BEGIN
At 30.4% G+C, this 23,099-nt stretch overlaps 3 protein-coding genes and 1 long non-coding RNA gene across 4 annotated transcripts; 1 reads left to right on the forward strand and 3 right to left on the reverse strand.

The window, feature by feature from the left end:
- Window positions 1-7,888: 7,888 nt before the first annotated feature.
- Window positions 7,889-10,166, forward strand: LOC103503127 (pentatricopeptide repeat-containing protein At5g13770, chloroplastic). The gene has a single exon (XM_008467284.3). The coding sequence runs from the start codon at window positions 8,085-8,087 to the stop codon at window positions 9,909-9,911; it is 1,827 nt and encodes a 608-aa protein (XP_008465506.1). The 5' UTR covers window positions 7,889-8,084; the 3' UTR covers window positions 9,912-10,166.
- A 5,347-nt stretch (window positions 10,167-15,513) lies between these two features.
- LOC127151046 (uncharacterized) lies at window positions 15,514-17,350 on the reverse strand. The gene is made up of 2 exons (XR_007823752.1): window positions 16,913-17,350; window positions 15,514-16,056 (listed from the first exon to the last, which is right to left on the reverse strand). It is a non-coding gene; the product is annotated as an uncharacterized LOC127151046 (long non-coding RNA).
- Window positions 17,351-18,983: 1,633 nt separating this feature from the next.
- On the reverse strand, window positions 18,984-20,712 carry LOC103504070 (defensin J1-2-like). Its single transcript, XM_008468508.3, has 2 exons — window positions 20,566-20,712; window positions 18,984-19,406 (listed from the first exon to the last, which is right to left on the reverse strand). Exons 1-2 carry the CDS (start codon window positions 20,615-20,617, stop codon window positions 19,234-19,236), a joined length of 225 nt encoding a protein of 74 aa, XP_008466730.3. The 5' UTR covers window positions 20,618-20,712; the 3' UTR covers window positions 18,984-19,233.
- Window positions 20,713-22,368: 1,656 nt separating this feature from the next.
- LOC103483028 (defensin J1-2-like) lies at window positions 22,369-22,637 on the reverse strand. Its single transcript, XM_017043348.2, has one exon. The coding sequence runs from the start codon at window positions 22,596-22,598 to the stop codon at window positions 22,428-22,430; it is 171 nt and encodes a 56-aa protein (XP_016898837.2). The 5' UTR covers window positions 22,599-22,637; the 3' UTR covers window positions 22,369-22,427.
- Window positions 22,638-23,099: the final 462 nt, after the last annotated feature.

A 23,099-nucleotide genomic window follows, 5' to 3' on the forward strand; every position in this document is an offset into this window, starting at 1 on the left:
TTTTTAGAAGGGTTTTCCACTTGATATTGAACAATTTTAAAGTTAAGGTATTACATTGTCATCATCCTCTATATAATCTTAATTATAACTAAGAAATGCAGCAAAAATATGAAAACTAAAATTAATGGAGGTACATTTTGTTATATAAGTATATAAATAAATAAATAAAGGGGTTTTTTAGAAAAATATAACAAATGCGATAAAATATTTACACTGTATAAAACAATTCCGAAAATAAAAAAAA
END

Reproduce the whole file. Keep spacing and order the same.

At 30.4% G+C, this 23,099-nt stretch overlaps 3 protein-coding genes and 1 long non-coding RNA gene across 4 annotated transcripts; 1 reads left to right on the forward strand and 3 right to left on the reverse strand.

The window, feature by feature from the left end:
- Window positions 1-7,888: 7,888 nt before the first annotated feature.
- Window positions 7,889-10,166, forward strand: LOC103503127 (pentatricopeptide repeat-containing protein At5g13770, chloroplastic). The gene has a single exon (XM_008467284.3). The coding sequence runs from the start codon at window positions 8,085-8,087 to the stop codon at window positions 9,909-9,911; it is 1,827 nt and encodes a 608-aa protein (XP_008465506.1). The 5' UTR covers window positions 7,889-8,084; the 3' UTR covers window positions 9,912-10,166.
- A 5,347-nt stretch (window positions 10,167-15,513) lies between these two features.
- LOC127151046 (uncharacterized) lies at window positions 15,514-17,350 on the reverse strand. The gene is made up of 2 exons (XR_007823752.1): window positions 16,913-17,350; window positions 15,514-16,056 (listed from the first exon to the last, which is right to left on the reverse strand). It is a non-coding gene; the product is annotated as an uncharacterized LOC127151046 (long non-coding RNA).
- Window positions 17,351-18,983: 1,633 nt separating this feature from the next.
- On the reverse strand, window positions 18,984-20,712 carry LOC103504070 (defensin J1-2-like). Its single transcript, XM_008468508.3, has 2 exons — window positions 20,566-20,712; window positions 18,984-19,406 (listed from the first exon to the last, which is right to left on the reverse strand). Exons 1-2 carry the CDS (start codon window positions 20,615-20,617, stop codon window positions 19,234-19,236), a joined length of 225 nt encoding a protein of 74 aa, XP_008466730.3. The 5' UTR covers window positions 20,618-20,712; the 3' UTR covers window positions 18,984-19,233.
- Window positions 20,713-22,368: 1,656 nt separating this feature from the next.
- LOC103483028 (defensin J1-2-like) lies at window positions 22,369-22,637 on the reverse strand. Its single transcript, XM_017043348.2, has one exon. The coding sequence runs from the start codon at window positions 22,596-22,598 to the stop codon at window positions 22,428-22,430; it is 171 nt and encodes a 56-aa protein (XP_016898837.2). The 5' UTR covers window positions 22,599-22,637; the 3' UTR covers window positions 22,369-22,427.
- Window positions 22,638-23,099: the final 462 nt, after the last annotated feature.

A 23,099-nucleotide genomic window follows, 5' to 3' on the forward strand; every position in this document is an offset into this window, starting at 1 on the left:
TTTTTAGAAGGGTTTTCCACTTGATATTGAACAATTTTAAAGTTAAGGTATTACATTGTCATCATCCTCTATATAATCTTAATTATAACTAAGAAATGCAGCAAAAATATGAAAACTAAAATTAATGGAGGTACATTTTGTTATATAAGTATATAAATAAATAAATAAAGGGGTTTTTTAGAAAAATATAACAAATGCGATAAAATATTTACACTGTATAAAACAATTCCGAAAATAAAAAAAA